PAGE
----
One of the unique features of an armadillo is its armor. Most species of armadillo have a leathery shell that covers their back and head in order to protect themselves from predators. Their armor is made of a layer of bone covered in keratin scales. The shell is usually most rigid across its shoulders and often has rigid bands separated by skin. This banding allows them to ball up when necessary.
Anteaters have no such defense when it comes to their skin. Instead of armor, an anteater protects itself by rearing onto its hind legs and leaning back in its tails. With its legs free, it displays its digging claws. The pose is quite comical to many people, although they are known to defend themselves from jaguars successfully.
Armadillo vs Anteater: Hair
The armadillo is known for its armor, although it does have hair across its body. The highest density of hair is under its belly, as there is no armor protection. Generally, an armadillo’s hair is fluffy and white. Armadillos also have hair on their heads and legs, but this hair is a bit more rigid and sparse than on other places on their bodies.
Anteaters don’t have armor across their bodies as armadillos do, but they do have hair! The entire body of an anteater is usually covered in black, white, or brown hair. It’s usually quite coarse and can grow long around the tail. The silky anteater has uniquely dense and soft hair covering its entire body. The softness of the hair gives the silky anteater its name.
Armadillo vs Anteater: Diet
Armadillos are generalists when it comes to food, but there are a few species with preferred prey sources. Most armadillos eat invertebrates and insects. Their favorite foods include grubs, worms, scorpions, ants, and termites. A few species of armadillo are adept at digging into termite mounds and can eat entire colonies in one sitting.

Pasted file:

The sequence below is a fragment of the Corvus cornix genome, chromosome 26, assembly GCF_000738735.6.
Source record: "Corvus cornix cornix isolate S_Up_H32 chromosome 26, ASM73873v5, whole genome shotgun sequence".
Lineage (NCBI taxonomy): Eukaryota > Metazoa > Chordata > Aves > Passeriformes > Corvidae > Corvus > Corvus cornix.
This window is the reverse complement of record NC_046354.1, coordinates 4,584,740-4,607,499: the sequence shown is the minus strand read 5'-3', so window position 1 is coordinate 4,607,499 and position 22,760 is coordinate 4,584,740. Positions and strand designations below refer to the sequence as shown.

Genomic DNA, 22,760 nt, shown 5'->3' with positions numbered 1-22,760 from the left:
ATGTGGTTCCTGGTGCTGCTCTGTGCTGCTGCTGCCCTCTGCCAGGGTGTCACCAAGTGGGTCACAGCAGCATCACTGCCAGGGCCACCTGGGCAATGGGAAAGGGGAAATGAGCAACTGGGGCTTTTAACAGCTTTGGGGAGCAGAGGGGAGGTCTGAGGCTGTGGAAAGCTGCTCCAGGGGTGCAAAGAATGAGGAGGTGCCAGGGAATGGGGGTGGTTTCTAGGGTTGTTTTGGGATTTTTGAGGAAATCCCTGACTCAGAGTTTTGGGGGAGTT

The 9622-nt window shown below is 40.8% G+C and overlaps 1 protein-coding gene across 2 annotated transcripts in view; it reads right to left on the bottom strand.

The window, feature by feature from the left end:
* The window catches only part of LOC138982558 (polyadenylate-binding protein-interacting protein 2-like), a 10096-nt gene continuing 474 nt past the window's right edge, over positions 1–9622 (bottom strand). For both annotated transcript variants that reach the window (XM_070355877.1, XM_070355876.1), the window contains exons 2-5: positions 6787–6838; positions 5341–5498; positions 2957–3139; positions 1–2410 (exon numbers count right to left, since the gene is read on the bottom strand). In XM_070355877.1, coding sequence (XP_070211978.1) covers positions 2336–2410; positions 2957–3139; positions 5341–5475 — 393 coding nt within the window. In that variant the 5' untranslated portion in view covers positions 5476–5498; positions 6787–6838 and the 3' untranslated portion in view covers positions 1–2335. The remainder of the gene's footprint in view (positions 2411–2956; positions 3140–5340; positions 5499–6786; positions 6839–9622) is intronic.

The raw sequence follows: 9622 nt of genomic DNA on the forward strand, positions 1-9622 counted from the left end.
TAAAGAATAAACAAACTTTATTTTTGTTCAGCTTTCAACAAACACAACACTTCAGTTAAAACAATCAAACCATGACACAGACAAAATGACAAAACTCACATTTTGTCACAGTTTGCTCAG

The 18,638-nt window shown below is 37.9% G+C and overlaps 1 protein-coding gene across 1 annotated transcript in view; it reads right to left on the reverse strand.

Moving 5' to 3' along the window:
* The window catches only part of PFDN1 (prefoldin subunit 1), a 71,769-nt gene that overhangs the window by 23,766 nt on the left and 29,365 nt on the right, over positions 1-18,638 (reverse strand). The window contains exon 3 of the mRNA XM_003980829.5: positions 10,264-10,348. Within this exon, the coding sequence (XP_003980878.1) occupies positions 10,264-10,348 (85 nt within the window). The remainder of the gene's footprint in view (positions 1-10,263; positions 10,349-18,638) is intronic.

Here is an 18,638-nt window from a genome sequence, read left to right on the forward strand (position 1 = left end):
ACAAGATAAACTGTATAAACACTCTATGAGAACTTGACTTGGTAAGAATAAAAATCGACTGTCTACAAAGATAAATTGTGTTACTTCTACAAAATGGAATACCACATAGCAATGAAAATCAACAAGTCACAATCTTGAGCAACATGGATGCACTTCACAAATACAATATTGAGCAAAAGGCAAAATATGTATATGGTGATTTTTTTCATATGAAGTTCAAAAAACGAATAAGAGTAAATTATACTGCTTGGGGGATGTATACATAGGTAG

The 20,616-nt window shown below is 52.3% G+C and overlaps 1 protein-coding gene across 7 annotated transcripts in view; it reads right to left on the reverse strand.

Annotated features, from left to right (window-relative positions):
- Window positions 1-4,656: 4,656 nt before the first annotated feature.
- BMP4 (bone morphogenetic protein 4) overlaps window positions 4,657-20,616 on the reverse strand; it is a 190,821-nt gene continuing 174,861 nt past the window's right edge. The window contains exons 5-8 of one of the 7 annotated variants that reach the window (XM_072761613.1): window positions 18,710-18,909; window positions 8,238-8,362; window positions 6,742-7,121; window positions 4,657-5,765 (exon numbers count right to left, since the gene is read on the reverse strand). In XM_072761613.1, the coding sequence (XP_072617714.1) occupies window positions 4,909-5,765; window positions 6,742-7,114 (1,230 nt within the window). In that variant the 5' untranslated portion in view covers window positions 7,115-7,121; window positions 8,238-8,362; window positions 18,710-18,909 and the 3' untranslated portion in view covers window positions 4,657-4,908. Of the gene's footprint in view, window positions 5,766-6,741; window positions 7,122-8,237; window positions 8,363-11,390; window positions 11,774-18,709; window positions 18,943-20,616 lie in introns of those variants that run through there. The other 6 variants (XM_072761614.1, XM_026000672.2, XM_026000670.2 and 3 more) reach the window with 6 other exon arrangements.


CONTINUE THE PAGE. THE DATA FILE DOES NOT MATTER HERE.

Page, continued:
Anteaters are well known for their favorite food, as can be seen in their name! Giant anteaters exclusively eat ants and termites, with the other species eating a slightly higher number of insect species. A giant anteater can visit as many as 200 nests a day in order to get enough food to sustain itself. The other species are more arboreal in nature (living in trees) and eat the insects they can find in the treetops.
Armadillo vs Anteater: Feeding adaptations
Armadillos are borrowers and often dig in the ground for their food. As such, they usually have a great sense of smell and large digging claws that can clear dirt. When they sniff some prey out, they are able to rapidly dig it out using their strong claws.
Anteaters have a few adaptations that make them quite unique. First is their tongue, an organ covered in small hooks and constantly coated in saliva. An anteater can flick their tongue over 150 times a minute down a tubelike snout that coats the tongue in sticky saliva. Additionally, the stomach folds of an anteater are hardened and crush insects up (with the help of sand) as they eat.
Armadillo vs Anteater: Species
There are currently 21 species of armadillo spread across Central and South America.
There are currently 4 species of anteater spread across Central and South America.
The photo featured at the top of this post is © Heiko Kiera/Shutterstock.com
Thank you for reading! Have some feedback for us? Contact the AZ Animals editorial team.